Something else for your calendar: on Thursday, July 27th, Adam and Gina Kent will tell us about their recent trip to southern Africa. “The talk will focus on birds, but will also touch on other interesting aspects of the region such as mammals and fascinating landscapes. Learn about a diversity of natural communities including emblematic tropical woodland, the desert-like karoo, and fynbos, a shrubby heathland that looks more like something out of a Mediterranean garden than one’s typical vision of Africa.” Time, place, and other details here:

The American Ornithologists’ Union is preparing to release its annual Check-list Supplement, but the results are already on line. You can view them here (click on “View Comments” for votes and discussion on each proposal), but I’ve listed some of the more interesting ones below:

– The proposal to change the name of Ring-necked Duck to Ring-billed Duck failed – unanimously. Look at the View Comments page to learn why.
– The proposal to split Willet into two species failed. The vote was 5-5. Andy Kratter, a member of the committee, tells me that proposals need the approval of 75% of the committee to pass.
– Thayer’s Gull no longer exists as a separate species, having been lumped into Iceland Gull by unanimous decision.
– The proposal to split Bell’s Vireo into two species (eastern and western) failed, though the vote was 5-5.
– A large-billed Red Crossbill resident in the South Hills of Cassia County, Idaho, has been split from other Red Crossbills by a vote of 8-2. It’s now a separate species called Cassia Crossbill (Loxia sinesciuris).
– The proposal to lump Common Redpoll and Hoary Redpoll into a single species failed, though the vote was 5-5.
– The proposal to split Yellow-rumped Warbler into three species (eastern Myrtle, western Audubon’s, and Central American Goldman’s) failed, though the vote was 5-5.
– Yellow-breasted Chat is no longer classified as one of the wood-warblers (family Parulidae). It has been given its very own family, Icteriidae (similar to Icteridae, the blackbird family, but note the extra i).
– Le Conte’s Sparrow and Thrasher are now LeConte’s Sparrow and Thrasher, with no space between Le and Conte’s (one committee member writes facetiously, “YES. I look forward to deleting that extra space henceforth”).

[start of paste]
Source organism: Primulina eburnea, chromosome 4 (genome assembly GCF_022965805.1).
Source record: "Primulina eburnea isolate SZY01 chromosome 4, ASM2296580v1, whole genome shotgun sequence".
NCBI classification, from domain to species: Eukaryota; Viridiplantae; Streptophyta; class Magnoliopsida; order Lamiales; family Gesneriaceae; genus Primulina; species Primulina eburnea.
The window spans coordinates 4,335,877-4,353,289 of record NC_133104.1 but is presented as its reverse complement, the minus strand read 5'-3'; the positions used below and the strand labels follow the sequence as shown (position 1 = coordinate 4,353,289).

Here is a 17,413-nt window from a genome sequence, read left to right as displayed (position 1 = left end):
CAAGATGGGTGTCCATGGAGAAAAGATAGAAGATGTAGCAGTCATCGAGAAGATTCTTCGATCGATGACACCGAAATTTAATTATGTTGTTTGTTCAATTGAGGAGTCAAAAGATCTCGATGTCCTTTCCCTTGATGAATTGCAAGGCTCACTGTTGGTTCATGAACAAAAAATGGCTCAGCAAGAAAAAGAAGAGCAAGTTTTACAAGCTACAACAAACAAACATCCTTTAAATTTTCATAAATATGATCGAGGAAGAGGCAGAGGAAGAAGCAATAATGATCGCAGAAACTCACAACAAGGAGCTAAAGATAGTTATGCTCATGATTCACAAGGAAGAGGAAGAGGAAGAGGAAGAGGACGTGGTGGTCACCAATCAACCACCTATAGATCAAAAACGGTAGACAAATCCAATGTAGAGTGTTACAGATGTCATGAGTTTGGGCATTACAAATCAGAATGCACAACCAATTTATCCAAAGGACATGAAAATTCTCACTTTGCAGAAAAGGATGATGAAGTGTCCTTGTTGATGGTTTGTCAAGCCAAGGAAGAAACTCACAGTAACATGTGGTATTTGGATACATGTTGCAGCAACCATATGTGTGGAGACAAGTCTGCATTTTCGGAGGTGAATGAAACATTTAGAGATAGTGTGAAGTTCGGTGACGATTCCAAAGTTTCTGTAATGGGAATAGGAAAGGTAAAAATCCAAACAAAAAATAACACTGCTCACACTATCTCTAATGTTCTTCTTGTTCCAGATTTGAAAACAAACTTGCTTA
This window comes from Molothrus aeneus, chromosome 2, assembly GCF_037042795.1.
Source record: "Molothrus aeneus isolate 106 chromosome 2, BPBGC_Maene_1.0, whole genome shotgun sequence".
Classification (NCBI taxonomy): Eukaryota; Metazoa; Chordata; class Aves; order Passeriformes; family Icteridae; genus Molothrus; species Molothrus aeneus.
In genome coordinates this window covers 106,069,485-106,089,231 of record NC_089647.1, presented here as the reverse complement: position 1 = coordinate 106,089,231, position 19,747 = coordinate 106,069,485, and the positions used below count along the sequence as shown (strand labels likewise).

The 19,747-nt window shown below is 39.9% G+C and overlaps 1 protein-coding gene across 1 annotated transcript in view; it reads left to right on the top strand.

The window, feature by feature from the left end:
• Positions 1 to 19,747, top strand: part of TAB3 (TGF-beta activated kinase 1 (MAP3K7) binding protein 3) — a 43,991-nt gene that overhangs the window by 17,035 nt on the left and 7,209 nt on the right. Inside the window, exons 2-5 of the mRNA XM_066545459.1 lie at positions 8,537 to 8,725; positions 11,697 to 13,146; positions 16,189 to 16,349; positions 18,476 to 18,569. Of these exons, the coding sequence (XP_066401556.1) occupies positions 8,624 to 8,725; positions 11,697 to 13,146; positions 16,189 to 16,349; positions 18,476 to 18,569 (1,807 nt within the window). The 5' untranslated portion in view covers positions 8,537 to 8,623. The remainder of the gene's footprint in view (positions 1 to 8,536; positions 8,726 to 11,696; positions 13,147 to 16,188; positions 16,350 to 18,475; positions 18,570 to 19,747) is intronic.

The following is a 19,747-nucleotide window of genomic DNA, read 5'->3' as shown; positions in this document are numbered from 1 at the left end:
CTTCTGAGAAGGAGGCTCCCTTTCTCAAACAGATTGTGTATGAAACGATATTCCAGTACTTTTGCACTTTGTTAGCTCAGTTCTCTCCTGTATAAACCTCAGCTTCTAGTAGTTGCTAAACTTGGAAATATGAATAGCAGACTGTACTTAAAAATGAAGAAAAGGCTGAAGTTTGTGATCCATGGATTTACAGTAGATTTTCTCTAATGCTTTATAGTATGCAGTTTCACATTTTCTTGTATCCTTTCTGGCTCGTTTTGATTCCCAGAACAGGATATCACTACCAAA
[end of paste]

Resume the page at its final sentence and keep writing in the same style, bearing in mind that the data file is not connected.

Speaking of lumping and name-changing, last year the AOU (which was founded in 1883) was lumped with the Cooper Ornithological Society (founded in 1893), and the new entity is now known as the American Ornithological Society. Goodbye AOU, hello AOS.

Don’t forget the June Challenge party, coming up on Saturday, July 8th, at 6 p.m. Map here: Winners will be announced and a good time will be had by all. Beer, soft drinks, and grilled hot dogs will be provided by our host, Becky Enneis, but please bring something extraordinarily delicious to share.

July 1, 2017
by Rex Rowan

Well that’s that

A correction: I wrote earlier that our June Challenge party will be held on Friday the 8th. Since Friday isn’t the 8th, that would be a pretty neat trick. No, the party will take place at 6 p.m. on SATURDAY, JULY 8TH at Becky Enneis’s house in the town of Alachua. Map here: Beer, soft drinks, and grilled hot dogs will be provided by the management. Please bring something tasty to share, whether it’s your famous quinoa-and-durian salad with natto dressing or a box of Publix fried chicken.

If you haven’t already done so, please send me your June Challenge results. Remember to send them in this format: if you saw 100 ABA-countable species and 2 non-countable species (like the Black Swans and Greylag Geese at the Duck Pond), report “100/2.” If you saw 101 ABA-countable species and no non-countables, report “101/0.” The contest will be won by the birder with the highest total of ABA-countable species. If there’s a tie, the non-countable species will be used as a tie-breaker. So 101/0 would beat 100/2, but 100/2 would beat 100/1.

Mike Manetz and I spent a bit over an hour on the Powers Park pier yesterday evening, hoping to eke out one last June Challenge bird. I was hoping to see the Belted Kingfisher, Mike was hoping for a tern straying from the coast. We never saw the kingfisher, but we heard a few Least-Tern-like calls off toward Lakeshore Drive, each sounding farther away than the last. We never caught a glimpse of the source, however, so our vigil was fruitless. Our only other sightings of interest were a couple of Swallow-tailed Kites and a Least Bittern. We packed it in at 7:30, with heavy clouds and lightning to the east and south. While we were there, one of the anglers reeled in a catfish, and some teenage kids were watching. “Why is it so ugly?” one of them asked. “Why are YOU so ugly?” the other one replied. Former middle-school-teacher Mike smiled. “I miss being in the classroom,” he said.